Practice-based chronic condition care coordination: challenges and opportunities
MetadataShow full item record
This paper explores issues related to the types of support that practice nurses require to engage in care coordination for people with chronic conditions. A sample of practice nurses and general practitioners participated in a focus group discussion to identify their perspectives on the role of practice nurses as providers of care coordination, the specific tasks that might be conducted and the types of support that might be required. The data were analysed using thematic analysis. The findings suggested there was considerable confusion about care coordination and a lack of conceptual clarity. Nevertheless, nurses were committed to engaging in activities that would promote care coordination. Four main themes emerged that indicated the importance of a developmental and well-supported implementation process. These themes included the need for cultural change within the whole practice, increased capacity to develop trusted and tested partnerships, appropriate role definition and a full understanding of the financial models that could support care coordination. Practice nurses clearly have a role in care coordination, but models of care coordination need to be localised and contextualised within specific GP practice. Cultural change will, in many instances, be critical to the development of localised programs. Broad supportive structures, including ongoing mentorship and administrative assistance (particularly with financial and procedural aspects of care coordination) will be required when implementing programs that enhance roles for practice nurses.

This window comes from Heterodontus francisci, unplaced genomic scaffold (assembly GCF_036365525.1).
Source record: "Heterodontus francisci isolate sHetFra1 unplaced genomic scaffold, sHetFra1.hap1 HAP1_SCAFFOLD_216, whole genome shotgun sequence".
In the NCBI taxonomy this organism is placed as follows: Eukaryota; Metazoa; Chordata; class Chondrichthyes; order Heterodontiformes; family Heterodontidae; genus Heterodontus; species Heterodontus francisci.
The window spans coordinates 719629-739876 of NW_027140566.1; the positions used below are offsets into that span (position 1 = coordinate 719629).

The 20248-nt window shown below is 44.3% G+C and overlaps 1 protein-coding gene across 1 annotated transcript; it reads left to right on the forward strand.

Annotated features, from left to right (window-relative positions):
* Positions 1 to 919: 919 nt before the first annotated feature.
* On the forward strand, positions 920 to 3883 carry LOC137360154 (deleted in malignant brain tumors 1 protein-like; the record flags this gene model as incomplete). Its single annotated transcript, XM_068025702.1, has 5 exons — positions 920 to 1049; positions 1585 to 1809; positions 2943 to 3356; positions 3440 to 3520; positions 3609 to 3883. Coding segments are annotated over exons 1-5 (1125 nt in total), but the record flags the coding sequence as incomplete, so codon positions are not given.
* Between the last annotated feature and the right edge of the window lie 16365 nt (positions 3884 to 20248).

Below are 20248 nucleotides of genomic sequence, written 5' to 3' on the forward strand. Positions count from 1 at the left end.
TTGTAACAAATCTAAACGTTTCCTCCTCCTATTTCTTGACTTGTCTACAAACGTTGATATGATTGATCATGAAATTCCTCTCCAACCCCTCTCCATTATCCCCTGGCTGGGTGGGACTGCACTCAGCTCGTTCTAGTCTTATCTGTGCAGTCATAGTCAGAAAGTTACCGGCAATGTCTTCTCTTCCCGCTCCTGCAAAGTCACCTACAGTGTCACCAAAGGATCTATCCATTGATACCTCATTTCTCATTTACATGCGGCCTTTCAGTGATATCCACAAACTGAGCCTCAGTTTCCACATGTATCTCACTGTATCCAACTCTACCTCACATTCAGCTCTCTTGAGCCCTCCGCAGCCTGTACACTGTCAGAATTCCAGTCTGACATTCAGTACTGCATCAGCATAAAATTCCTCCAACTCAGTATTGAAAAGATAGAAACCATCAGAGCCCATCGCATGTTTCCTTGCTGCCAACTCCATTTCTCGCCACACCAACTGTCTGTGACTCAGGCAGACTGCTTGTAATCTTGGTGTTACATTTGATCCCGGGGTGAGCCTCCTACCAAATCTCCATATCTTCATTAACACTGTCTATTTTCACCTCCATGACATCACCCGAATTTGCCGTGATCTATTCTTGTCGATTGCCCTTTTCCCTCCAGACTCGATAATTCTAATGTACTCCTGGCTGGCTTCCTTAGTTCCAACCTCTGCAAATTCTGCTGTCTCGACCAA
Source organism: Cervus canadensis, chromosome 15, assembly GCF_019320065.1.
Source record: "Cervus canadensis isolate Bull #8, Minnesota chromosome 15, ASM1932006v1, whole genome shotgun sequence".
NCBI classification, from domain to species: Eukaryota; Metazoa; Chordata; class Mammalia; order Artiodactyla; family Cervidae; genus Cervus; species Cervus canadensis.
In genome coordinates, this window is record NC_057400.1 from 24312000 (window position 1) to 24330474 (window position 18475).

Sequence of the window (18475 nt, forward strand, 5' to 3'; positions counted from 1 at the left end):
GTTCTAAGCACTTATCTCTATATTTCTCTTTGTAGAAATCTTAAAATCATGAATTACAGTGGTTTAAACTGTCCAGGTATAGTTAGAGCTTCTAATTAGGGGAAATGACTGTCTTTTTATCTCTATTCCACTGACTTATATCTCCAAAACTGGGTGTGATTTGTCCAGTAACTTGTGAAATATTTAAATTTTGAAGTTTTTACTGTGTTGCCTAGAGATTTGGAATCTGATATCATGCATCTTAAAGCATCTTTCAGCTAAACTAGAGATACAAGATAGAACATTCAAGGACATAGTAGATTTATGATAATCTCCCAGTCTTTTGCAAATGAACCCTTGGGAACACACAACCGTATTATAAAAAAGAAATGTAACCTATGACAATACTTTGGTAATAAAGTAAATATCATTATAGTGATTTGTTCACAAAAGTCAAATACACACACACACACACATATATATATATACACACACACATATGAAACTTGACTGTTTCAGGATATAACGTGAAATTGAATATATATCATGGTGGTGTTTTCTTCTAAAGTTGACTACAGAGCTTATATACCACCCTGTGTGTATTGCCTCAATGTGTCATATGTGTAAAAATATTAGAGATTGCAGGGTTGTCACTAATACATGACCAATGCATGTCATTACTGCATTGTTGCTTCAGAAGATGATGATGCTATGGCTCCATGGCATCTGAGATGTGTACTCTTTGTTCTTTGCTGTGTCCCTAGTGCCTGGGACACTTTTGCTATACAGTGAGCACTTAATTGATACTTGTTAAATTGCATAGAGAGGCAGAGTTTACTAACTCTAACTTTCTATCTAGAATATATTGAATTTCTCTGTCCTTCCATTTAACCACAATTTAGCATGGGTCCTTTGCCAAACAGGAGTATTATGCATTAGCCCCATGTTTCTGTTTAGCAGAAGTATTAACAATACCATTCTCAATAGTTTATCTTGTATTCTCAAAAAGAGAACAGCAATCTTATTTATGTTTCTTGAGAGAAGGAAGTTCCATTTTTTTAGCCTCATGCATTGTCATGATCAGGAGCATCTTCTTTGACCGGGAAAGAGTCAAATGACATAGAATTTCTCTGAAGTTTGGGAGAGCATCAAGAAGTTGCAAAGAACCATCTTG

Australian Journal of Primary Health
Primary Health Care